The World’s Eighth Lava Lake Was Just Discovered on a Remote Sub-Antarctic Island

Mount Michael from above.
Mount Michael from above. / Pete Bucktrout, British Antarctic Survey

Lakes of flowing, angry lava hidden within volcanoes are not as common as movies like The Lord of the Rings and Shrek would have us think. Before today, there were only seven known persistent lava lakes on Earth.

British satellite images just confirmed the eighth, inside the crater of Mount Michael, an active volcano located on Saunders Island, a British Overseas Territory (BOT) in the Southern Ocean near Antarctica, Gizmodo reports.

This false color image captured by Landsat 8 shows the red lava lake within Mount Michael's crater.
This false color image captured by Landsat 8 shows the red lava lake within Mount Michael's crater. / Landsat 8, British Antarctic Survey

The existence of the lava lake wasn’t exactly a surprise; researchers from the British Antarctic Survey and University College London have suspected as much for as long as 30 years. In the 1990s, images showed thermal anomalies around the crater, but the resolution of the images wasn’t good enough to prove anything. With the help of satellites Landsat, Sentinel-2, and ASTER, they now know for sure, and they’ve published their findings in the latest issue of the Journal of Volcanology and Geothermal Research.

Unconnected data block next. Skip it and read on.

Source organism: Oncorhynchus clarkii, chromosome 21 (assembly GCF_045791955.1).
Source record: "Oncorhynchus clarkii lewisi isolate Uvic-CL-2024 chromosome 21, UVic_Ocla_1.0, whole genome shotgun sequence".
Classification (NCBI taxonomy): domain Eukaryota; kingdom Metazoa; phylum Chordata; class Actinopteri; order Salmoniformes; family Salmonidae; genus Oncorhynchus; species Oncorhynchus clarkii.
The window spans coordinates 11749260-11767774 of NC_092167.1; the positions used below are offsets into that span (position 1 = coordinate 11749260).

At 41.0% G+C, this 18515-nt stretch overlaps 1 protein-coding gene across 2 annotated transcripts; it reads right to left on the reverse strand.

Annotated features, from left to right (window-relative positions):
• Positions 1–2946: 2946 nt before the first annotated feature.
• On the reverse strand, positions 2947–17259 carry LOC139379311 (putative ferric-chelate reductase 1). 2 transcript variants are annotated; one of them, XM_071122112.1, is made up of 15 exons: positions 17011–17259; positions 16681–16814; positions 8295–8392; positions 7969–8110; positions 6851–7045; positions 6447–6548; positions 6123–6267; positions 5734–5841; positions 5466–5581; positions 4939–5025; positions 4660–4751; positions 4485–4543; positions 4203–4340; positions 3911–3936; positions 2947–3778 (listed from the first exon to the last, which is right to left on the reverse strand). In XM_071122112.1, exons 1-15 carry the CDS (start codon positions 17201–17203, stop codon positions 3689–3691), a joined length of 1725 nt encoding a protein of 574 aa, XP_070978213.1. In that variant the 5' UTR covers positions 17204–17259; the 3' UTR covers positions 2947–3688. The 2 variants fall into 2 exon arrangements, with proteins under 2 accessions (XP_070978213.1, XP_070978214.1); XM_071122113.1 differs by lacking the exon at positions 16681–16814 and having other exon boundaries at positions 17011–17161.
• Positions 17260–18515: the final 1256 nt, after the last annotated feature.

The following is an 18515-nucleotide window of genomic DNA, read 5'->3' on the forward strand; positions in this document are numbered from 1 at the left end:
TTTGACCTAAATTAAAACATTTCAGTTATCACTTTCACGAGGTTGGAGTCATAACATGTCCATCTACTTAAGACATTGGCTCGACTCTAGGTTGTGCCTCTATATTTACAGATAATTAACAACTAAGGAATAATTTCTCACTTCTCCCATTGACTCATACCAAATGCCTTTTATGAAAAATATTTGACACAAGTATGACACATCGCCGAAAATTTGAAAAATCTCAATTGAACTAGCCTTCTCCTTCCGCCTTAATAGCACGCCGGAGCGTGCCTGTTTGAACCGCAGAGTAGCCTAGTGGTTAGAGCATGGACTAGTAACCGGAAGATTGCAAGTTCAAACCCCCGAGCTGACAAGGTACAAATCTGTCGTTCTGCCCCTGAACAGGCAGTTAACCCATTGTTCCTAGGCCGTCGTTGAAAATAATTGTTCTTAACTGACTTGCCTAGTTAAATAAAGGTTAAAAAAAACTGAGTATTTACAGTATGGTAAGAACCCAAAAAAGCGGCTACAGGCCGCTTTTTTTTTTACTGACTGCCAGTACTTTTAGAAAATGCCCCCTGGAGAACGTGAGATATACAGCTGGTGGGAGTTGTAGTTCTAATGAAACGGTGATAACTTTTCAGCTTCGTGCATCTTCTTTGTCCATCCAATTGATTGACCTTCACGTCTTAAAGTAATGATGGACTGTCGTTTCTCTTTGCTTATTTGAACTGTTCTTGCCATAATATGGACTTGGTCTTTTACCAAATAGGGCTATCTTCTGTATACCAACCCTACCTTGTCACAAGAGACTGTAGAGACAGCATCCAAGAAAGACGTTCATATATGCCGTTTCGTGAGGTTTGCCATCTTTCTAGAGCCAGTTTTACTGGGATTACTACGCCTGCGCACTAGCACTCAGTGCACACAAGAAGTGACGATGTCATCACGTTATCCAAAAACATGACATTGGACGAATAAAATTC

Mount Michael’s lava lake is impressively terrifying. Though it’s not the largest in the world (that record is held by the Democratic Republic of Congo's Mount Nyiragongo, whose lava lake reaches 820 feet across), this lake's diameter ranges from 295 to 705 feet, which is almost as long as two football fields. And it can heat up to 2334°F—at that temperature, your cast iron skillet would melt into cast iron soup.

It's also the first discovered in a British territory. The others are located in Ethiopia, Antarctica, Nicaragua, Hawaii, Vanuatu (which has two), and the aforementioned Democratic Republic of Congo.

"We are delighted to have discovered such a remarkable geological feature in the British Overseas Territory,” author and geologist Dr. Alex Burton-Johnson from the British Antarctic Survey said in a statement. "Identifying the lava lake has improved our understanding of the volcanic activity and hazard on this remote island, and tells us more about these rare features, and finally, it has helped us develop techniques to monitor volcanoes from space."

For more on monitoring volcanoes from space, check out this incredible photo of a volcano eruption taken from space just last week.

[h/t Gizmodo]